The 10 Principles

Active ageing is the process of optimizing opportunities for health, participation and security in order to enhance quality of life as people age.

AFU Principles

The AFU principles embody the collaborative efforts of an international and interdisciplinary team led by Professor BrĂ­an MacCraith, who was then the President of Dublin City University (DCU). The team aimed to recognize the unique roles that higher education institutions can play in addressing the interests and needs of an aging population. Initially launched by the Irish Prime Minister, Enda Kenny, in 2012, these 10 AFU principles have gained adoption by institutions not only in Ireland but also in the U.K., the U.S., Canada, and beyond.

By becoming part of the AFU network of global partners, UBC Okanagan has prioritized staying informed about globally emerging age-friendly initiatives. Additionally, the principles provide UBCO a framework for contributing to an educational movement that brings social, personal, and economic benefits to students of all ages and higher education institutions alike.

The 10 Age Friendly University Principles

  1. To encourage the participation of older adults in all the core activities of the university, including educational and research programs.
  2. To promote personal and career development in the second half of life and to support those who wish to pursue second careers.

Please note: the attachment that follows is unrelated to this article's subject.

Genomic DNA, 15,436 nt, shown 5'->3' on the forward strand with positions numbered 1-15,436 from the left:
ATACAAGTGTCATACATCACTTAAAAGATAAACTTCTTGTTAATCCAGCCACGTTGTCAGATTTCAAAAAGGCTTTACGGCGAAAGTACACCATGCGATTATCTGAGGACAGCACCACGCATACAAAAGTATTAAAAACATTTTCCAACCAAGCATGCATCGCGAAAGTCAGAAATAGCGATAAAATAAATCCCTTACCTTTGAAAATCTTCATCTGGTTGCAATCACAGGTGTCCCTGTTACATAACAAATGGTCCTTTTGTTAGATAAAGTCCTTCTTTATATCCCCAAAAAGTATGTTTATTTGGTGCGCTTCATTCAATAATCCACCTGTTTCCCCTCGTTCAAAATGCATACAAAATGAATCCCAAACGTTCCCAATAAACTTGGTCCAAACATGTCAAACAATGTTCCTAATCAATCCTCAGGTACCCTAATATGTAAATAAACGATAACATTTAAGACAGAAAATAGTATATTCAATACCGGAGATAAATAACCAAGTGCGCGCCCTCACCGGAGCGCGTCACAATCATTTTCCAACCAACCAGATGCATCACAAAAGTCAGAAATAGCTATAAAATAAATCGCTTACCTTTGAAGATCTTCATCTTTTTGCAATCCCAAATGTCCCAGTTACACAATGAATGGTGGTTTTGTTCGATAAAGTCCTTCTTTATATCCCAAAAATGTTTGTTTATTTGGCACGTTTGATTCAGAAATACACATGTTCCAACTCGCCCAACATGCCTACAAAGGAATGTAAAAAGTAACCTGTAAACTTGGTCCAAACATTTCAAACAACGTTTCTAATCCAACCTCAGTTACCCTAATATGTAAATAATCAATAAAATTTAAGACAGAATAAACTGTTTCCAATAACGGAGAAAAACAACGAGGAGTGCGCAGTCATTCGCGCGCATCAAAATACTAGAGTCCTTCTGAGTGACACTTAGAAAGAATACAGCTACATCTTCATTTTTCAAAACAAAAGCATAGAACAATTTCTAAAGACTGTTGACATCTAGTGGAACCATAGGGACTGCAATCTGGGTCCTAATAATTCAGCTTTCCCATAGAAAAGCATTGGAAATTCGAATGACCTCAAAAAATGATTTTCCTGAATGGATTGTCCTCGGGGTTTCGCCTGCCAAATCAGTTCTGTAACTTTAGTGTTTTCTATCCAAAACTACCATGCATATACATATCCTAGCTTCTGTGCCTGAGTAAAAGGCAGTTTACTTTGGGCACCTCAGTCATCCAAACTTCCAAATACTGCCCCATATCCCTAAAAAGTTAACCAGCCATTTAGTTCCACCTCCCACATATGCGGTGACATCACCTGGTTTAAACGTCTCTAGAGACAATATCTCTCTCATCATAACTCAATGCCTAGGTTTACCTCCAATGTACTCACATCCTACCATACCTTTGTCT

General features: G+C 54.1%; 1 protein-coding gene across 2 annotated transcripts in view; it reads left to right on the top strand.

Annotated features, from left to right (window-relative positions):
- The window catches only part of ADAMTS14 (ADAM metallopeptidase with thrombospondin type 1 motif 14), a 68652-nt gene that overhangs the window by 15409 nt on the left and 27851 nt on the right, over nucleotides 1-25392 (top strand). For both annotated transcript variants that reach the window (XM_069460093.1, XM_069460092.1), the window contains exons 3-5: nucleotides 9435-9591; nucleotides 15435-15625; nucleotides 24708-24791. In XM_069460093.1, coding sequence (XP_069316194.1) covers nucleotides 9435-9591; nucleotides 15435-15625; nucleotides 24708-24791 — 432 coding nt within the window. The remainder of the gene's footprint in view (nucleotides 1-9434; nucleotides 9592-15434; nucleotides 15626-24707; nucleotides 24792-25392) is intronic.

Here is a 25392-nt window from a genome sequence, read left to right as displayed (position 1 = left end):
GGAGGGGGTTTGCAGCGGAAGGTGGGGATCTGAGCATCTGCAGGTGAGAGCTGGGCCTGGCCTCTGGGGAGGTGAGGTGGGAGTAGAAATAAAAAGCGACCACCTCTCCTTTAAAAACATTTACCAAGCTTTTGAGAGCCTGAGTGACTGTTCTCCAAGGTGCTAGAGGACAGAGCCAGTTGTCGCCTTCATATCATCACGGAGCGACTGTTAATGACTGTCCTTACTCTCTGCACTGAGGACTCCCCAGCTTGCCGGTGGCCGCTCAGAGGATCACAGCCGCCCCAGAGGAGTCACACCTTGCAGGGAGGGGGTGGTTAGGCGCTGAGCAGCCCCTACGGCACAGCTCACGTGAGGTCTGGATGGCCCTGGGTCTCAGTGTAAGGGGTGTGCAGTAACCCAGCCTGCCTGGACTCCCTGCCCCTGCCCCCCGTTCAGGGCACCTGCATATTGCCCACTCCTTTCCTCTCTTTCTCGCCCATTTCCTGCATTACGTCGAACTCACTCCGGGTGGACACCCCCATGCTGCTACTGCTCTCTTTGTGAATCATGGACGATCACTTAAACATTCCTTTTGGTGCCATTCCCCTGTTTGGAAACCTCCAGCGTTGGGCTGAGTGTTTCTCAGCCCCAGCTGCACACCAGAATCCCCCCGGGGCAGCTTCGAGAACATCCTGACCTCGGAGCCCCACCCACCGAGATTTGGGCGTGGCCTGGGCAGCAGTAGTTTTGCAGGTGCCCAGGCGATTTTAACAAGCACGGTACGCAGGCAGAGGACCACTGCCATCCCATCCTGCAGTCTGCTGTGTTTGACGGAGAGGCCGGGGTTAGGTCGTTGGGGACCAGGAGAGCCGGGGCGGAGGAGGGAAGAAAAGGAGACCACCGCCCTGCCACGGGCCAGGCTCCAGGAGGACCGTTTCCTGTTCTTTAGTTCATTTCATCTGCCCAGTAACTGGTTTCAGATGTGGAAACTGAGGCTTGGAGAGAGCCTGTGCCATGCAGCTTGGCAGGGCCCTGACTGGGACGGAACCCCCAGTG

3. To recognize the range of educational needs of older adults (from those who were early school-leavers through to those who wish to pursue Master’s or PhD qualifications).
  4. To promote intergenerational learning to facilitate the reciprocal sharing of expertise between learners of all ages.
  5. To widen access to online educational opportunities for older adults to ensure a diversity of routes to participation.
  6. To ensure that the university’s research agenda is informed by the needs of an aging society and to promote public discourse on how higher education can better respond to the varied interests and needs of older adults.
  7. To increase the understanding of students of the longevity dividend and the increasing complexity and richness that aging brings to our society.
  8. To enhance access for older adults to the university’s range of health and wellness programs and its arts and cultural activities.
  9. To engage actively with the university’s own retired community.
  10. To ensure regular dialogue with organizations representing the interests of the aging population.

Our world is aging. The higher education community is in a position to respond. The Age-Friendly University Global Network is a movement that aims to shape how we live and work by increasing educational opportunities across the life span.